India’s forex reserves have nosedived over $80 billion since the Ukraine crisis, with more than $2 billion fall in the latest week as the Reserve Bank of India sold dollars to shore up the rupee from breaching the 80-per-dollar level.
The latest RBI weekly statistical data showed that forex reserves fell $2.234 billion to $550.871 billion in the week ending September 9, from $553.105 billion in the week prior, which was the lowest level in almost two years.
India’s import cover has fallen for six straight weeks and 23 out of 29 weeks since Russia invaded Ukraine late in February, reflecting the RBI’s constant draw down from the reserves to fight a surge in the US currency due to capital outflows into dollar-denominated assets.
Compared to the country’s forex reserves peak in October last year, the FX war chest is down over $90 billion.
Despite a steady flow of foreign capital into the country’s markets, a widening current account deficit has not helped stem the fall in the import cover.
The rupee has crashed dramatically this year from about 74 against the greenback to a weak record level of over 80 per dollar, with the RBI stepping in to manage the currency from extreme wild swings.
That was partly confirmed by the RBI’s latest monthly bulletin released on Friday, which showed the central bank sold a net $19.05 billion in the spot foreign exchange market in July.
Market moves in the rupee suggest that trend continued through August and this month.
The decline in the country’s forex reserves is likely to be the theme for a while, with the dollar still gaining ground to new peaks not seen in over two decades against most major currencies.
The rupee marked its worst week in five on Friday as the dollar soared to a new record high on larger-sized Federal Reserve rate hike bets and as the World Bank and the International Monetary Fund warned of slowing economic growth with a surging inflation backdrop.
A foreign exchange trader told Reuters that market participants were wary that the rupee had not been allowed to weaken past 80 per dollar and saw it as a level to protect.
Indian shares crashed on Friday in a market bloodbath, with equity benchmarks erasing gains for the week and extending their losses for the third straight session, tracking a global sell-off from looming recession risks from the broadest and most aggressive policy tightening in decades.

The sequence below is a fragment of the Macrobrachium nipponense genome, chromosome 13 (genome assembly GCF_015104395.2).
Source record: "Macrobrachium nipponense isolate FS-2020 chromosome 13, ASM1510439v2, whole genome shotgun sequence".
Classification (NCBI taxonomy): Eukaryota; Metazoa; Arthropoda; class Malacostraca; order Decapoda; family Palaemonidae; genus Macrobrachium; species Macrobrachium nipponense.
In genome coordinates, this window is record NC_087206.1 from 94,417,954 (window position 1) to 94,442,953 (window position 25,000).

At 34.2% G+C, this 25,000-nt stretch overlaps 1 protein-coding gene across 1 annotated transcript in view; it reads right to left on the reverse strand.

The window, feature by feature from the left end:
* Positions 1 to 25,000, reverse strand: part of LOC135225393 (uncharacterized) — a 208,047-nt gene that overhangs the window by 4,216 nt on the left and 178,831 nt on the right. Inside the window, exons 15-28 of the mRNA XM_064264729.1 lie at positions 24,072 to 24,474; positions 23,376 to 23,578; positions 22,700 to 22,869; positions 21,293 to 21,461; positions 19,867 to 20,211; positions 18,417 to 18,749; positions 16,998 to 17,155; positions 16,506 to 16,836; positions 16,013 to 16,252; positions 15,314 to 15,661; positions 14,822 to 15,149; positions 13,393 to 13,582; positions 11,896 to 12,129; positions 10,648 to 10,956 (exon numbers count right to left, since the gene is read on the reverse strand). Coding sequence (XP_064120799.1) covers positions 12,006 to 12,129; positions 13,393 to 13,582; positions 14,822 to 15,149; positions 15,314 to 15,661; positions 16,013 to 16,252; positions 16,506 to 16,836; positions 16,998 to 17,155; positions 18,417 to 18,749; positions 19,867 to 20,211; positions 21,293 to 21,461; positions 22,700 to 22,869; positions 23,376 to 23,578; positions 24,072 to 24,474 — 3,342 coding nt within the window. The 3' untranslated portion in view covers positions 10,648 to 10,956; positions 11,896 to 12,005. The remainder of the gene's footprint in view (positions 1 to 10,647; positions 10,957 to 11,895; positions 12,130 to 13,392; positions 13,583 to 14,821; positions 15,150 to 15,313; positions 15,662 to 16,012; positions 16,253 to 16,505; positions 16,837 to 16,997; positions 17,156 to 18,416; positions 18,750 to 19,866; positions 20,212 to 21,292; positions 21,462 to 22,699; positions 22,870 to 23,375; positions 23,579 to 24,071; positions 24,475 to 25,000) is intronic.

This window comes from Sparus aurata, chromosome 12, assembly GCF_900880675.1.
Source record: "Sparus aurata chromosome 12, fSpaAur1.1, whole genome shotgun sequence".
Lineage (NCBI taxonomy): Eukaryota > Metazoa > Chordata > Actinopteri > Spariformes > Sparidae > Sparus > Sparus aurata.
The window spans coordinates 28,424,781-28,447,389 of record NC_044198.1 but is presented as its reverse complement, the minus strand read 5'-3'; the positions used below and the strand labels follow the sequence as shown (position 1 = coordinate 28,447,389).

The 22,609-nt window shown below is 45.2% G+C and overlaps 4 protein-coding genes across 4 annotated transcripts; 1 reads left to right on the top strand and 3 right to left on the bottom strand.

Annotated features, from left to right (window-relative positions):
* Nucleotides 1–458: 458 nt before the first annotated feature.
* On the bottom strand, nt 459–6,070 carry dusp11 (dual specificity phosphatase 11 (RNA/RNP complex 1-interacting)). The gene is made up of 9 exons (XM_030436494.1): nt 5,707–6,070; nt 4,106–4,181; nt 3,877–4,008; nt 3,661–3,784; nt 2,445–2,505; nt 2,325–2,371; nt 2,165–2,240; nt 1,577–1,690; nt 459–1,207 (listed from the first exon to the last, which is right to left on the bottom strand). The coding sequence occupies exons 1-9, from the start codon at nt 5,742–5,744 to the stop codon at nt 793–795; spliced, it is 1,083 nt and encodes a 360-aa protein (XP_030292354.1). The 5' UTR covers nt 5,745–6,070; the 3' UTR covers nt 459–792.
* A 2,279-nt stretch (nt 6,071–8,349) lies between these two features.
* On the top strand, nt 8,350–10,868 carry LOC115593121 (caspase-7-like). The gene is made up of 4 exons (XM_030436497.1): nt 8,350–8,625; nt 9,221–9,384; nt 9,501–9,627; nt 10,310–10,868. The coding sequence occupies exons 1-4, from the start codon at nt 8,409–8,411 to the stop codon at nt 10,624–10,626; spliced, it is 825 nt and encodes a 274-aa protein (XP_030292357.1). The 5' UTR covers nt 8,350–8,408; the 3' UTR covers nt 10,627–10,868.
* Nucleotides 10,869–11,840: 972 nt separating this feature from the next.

That suggests more RBI drawdown from the reserves to protect the rupee from wild gyrations.
We expect the rupee to trade with a negative bias on the strong dollar and risk aversion in global markets. Global markets declined after IMF spokesman Gerry Rice flagged concerns over a further slowdown in the global economy and said that some countries are expected to slip into recession in 2023,” Anuj Choudhary, Research Analyst at Sharekhan by BNP Paribas, told PTI.
While the fall in forex reserves has been significant this year, the country has still managed to fare better than its emerging market peers, where the import cover has fallen to crisis levels.
A breakdown of the latest RBI data showed that India’s foreign currency assets (FCA), which are the biggest component of the forex reserves, dropped by $2.519 billion to $489.598 billion during the week ended September 9, compared to a decline of $6.527 billion to $492.117 billion in the week before the reporting period.
The value of the appreciation or depreciation of non-US currencies like the euro, pound, and yen held in foreign exchange reserves is included in the foreign currency assets, expressed in dollar terms.
But the value of the gold reserves climbed by $340 million to $38.644 billion.
While the Special Drawing Rights (SDRs) decreased by $63 million to $17.719 billion, the nation’s reserve position with the International Monetary Fund rose by $8 million to $4.91 billion during the reporting week.